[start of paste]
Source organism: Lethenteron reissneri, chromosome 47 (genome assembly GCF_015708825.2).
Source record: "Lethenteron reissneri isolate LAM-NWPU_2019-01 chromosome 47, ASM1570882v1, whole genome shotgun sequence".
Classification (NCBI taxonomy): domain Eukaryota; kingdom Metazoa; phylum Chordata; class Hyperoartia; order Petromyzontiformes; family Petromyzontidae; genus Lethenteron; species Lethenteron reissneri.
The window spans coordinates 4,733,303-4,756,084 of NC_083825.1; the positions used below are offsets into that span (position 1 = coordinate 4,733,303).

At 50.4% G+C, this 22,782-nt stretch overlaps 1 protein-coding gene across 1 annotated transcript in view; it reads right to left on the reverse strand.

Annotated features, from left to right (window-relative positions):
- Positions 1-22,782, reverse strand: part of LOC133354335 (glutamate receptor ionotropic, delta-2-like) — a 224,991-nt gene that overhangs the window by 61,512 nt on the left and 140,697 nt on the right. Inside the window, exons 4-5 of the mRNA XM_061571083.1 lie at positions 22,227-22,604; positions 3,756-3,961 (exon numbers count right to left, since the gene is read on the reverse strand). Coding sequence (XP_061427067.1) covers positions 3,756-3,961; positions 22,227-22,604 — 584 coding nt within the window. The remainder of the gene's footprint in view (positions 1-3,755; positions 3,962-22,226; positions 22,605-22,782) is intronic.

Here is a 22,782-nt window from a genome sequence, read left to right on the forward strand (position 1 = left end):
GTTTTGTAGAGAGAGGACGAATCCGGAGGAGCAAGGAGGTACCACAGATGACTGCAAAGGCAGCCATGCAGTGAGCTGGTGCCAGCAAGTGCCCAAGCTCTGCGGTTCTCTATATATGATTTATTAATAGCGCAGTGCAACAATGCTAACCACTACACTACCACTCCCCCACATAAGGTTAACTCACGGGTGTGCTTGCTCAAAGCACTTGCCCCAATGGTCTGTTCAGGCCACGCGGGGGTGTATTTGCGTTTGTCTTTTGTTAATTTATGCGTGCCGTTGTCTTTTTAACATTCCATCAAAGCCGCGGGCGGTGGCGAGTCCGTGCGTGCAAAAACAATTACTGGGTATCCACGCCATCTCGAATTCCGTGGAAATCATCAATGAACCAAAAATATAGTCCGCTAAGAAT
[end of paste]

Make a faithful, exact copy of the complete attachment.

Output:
Source organism: Lethenteron reissneri, chromosome 47 (genome assembly GCF_015708825.2).
Source record: "Lethenteron reissneri isolate LAM-NWPU_2019-01 chromosome 47, ASM1570882v1, whole genome shotgun sequence".
Classification (NCBI taxonomy): domain Eukaryota; kingdom Metazoa; phylum Chordata; class Hyperoartia; order Petromyzontiformes; family Petromyzontidae; genus Lethenteron; species Lethenteron reissneri.
The window spans coordinates 4,733,303-4,756,084 of NC_083825.1; the positions used below are offsets into that span (position 1 = coordinate 4,733,303).

At 50.4% G+C, this 22,782-nt stretch overlaps 1 protein-coding gene across 1 annotated transcript in view; it reads right to left on the reverse strand.

Annotated features, from left to right (window-relative positions):
- Positions 1-22,782, reverse strand: part of LOC133354335 (glutamate receptor ionotropic, delta-2-like) — a 224,991-nt gene that overhangs the window by 61,512 nt on the left and 140,697 nt on the right. Inside the window, exons 4-5 of the mRNA XM_061571083.1 lie at positions 22,227-22,604; positions 3,756-3,961 (exon numbers count right to left, since the gene is read on the reverse strand). Coding sequence (XP_061427067.1) covers positions 3,756-3,961; positions 22,227-22,604 — 584 coding nt within the window. The remainder of the gene's footprint in view (positions 1-3,755; positions 3,962-22,226; positions 22,605-22,782) is intronic.

Here is a 22,782-nt window from a genome sequence, read left to right on the forward strand (position 1 = left end):
GTTTTGTAGAGAGAGGACGAATCCGGAGGAGCAAGGAGGTACCACAGATGACTGCAAAGGCAGCCATGCAGTGAGCTGGTGCCAGCAAGTGCCCAAGCTCTGCGGTTCTCTATATATGATTTATTAATAGCGCAGTGCAACAATGCTAACCACTACACTACCACTCCCCCACATAAGGTTAACTCACGGGTGTGCTTGCTCAAAGCACTTGCCCCAATGGTCTGTTCAGGCCACGCGGGGGTGTATTTGCGTTTGTCTTTTGTTAATTTATGCGTGCCGTTGTCTTTTTAACATTCCATCAAAGCCGCGGGCGGTGGCGAGTCCGTGCGTGCAAAAACAATTACTGGGTATCCACGCCATCTCGAATTCCGTGGAAATCATCAATGAACCAAAAATATAGTCCGCTAAGAAT